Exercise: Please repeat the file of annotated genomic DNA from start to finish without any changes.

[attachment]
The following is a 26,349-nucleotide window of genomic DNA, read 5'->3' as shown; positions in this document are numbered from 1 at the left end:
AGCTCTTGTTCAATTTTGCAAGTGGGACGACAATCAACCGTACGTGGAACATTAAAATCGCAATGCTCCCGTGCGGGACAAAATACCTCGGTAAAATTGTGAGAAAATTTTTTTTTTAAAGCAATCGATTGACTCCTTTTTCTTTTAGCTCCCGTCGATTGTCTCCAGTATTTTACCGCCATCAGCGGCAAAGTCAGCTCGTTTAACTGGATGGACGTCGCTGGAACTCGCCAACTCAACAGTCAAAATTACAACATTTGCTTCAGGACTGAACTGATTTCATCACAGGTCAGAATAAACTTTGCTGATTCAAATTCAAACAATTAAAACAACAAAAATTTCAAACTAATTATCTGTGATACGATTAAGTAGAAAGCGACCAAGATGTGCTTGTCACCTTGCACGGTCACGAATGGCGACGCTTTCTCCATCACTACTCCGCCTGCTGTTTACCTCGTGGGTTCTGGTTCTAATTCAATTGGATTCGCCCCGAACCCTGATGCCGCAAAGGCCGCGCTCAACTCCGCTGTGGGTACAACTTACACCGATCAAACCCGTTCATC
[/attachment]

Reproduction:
The following is a 26,349-nucleotide window of genomic DNA, read 5'->3' as shown; positions in this document are numbered from 1 at the left end:
AGCTCTTGTTCAATTTTGCAAGTGGGACGACAATCAACCGTACGTGGAACATTAAAATCGCAATGCTCCCGTGCGGGACAAAATACCTCGGTAAAATTGTGAGAAAATTTTTTTTTTAAAGCAATCGATTGACTCCTTTTTCTTTTAGCTCCCGTCGATTGTCTCCAGTATTTTACCGCCATCAGCGGCAAAGTCAGCTCGTTTAACTGGATGGACGTCGCTGGAACTCGCCAACTCAACAGTCAAAATTACAACATTTGCTTCAGGACTGAACTGATTTCATCACAGGTCAGAATAAACTTTGCTGATTCAAATTCAAACAATTAAAACAACAAAAATTTCAAACTAATTATCTGTGATACGATTAAGTAGAAAGCGACCAAGATGTGCTTGTCACCTTGCACGGTCACGAATGGCGACGCTTTCTCCATCACTACTCCGCCTGCTGTTTACCTCGTGGGTTCTGGTTCTAATTCAATTGGATTCGCCCCGAACCCTGATGCCGCAAAGGCCGCGCTCAACTCCGCTGTGGGTACAACTTACACCGATCAAACCCGTTCATC